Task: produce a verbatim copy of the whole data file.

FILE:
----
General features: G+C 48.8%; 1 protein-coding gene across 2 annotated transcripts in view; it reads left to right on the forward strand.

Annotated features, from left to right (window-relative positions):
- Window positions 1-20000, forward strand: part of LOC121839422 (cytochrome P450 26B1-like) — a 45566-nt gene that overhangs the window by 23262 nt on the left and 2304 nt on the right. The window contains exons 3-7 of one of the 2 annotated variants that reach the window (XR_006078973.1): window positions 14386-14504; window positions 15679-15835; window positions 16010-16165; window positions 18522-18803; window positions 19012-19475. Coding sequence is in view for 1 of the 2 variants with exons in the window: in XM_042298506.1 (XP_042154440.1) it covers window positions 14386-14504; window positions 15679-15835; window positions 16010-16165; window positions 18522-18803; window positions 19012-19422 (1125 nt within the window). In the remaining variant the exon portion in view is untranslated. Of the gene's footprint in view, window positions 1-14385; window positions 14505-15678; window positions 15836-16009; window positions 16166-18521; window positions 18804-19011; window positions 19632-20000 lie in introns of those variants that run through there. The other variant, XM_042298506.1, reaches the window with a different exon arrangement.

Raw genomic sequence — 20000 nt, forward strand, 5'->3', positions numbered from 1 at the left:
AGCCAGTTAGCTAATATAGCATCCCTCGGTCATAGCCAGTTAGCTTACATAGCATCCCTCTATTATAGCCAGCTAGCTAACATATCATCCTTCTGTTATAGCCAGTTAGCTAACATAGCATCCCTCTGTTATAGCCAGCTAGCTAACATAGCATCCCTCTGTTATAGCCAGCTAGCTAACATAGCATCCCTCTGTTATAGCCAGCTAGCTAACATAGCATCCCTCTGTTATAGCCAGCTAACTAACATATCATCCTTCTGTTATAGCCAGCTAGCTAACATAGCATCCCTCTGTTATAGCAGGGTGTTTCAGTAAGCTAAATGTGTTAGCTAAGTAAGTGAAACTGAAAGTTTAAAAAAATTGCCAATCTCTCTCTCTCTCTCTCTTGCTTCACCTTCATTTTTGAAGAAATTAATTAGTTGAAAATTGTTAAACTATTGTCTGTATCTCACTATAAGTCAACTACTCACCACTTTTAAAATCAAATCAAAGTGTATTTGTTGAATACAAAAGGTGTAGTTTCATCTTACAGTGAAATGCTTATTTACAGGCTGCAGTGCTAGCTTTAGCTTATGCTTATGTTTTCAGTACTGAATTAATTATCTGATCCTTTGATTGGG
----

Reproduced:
General features: G+C 48.8%; 1 protein-coding gene across 2 annotated transcripts in view; it reads left to right on the forward strand.

Annotated features, from left to right (window-relative positions):
- Window positions 1-20000, forward strand: part of LOC121839422 (cytochrome P450 26B1-like) — a 45566-nt gene that overhangs the window by 23262 nt on the left and 2304 nt on the right. The window contains exons 3-7 of one of the 2 annotated variants that reach the window (XR_006078973.1): window positions 14386-14504; window positions 15679-15835; window positions 16010-16165; window positions 18522-18803; window positions 19012-19475. Coding sequence is in view for 1 of the 2 variants with exons in the window: in XM_042298506.1 (XP_042154440.1) it covers window positions 14386-14504; window positions 15679-15835; window positions 16010-16165; window positions 18522-18803; window positions 19012-19422 (1125 nt within the window). In the remaining variant the exon portion in view is untranslated. Of the gene's footprint in view, window positions 1-14385; window positions 14505-15678; window positions 15836-16009; window positions 16166-18521; window positions 18804-19011; window positions 19632-20000 lie in introns of those variants that run through there. The other variant, XM_042298506.1, reaches the window with a different exon arrangement.

Raw genomic sequence — 20000 nt, forward strand, 5'->3', positions numbered from 1 at the left:
AGCCAGTTAGCTAATATAGCATCCCTCGGTCATAGCCAGTTAGCTTACATAGCATCCCTCTATTATAGCCAGCTAGCTAACATATCATCCTTCTGTTATAGCCAGTTAGCTAACATAGCATCCCTCTGTTATAGCCAGCTAGCTAACATAGCATCCCTCTGTTATAGCCAGCTAGCTAACATAGCATCCCTCTGTTATAGCCAGCTAGCTAACATAGCATCCCTCTGTTATAGCCAGCTAACTAACATATCATCCTTCTGTTATAGCCAGCTAGCTAACATAGCATCCCTCTGTTATAGCAGGGTGTTTCAGTAAGCTAAATGTGTTAGCTAAGTAAGTGAAACTGAAAGTTTAAAAAAATTGCCAATCTCTCTCTCTCTCTCTCTTGCTTCACCTTCATTTTTGAAGAAATTAATTAGTTGAAAATTGTTAAACTATTGTCTGTATCTCACTATAAGTCAACTACTCACCACTTTTAAAATCAAATCAAAGTGTATTTGTTGAATACAAAAGGTGTAGTTTCATCTTACAGTGAAATGCTTATTTACAGGCTGCAGTGCTAGCTTTAGCTTATGCTTATGTTTTCAGTACTGAATTAATTATCTGATCCTTTGATTGGG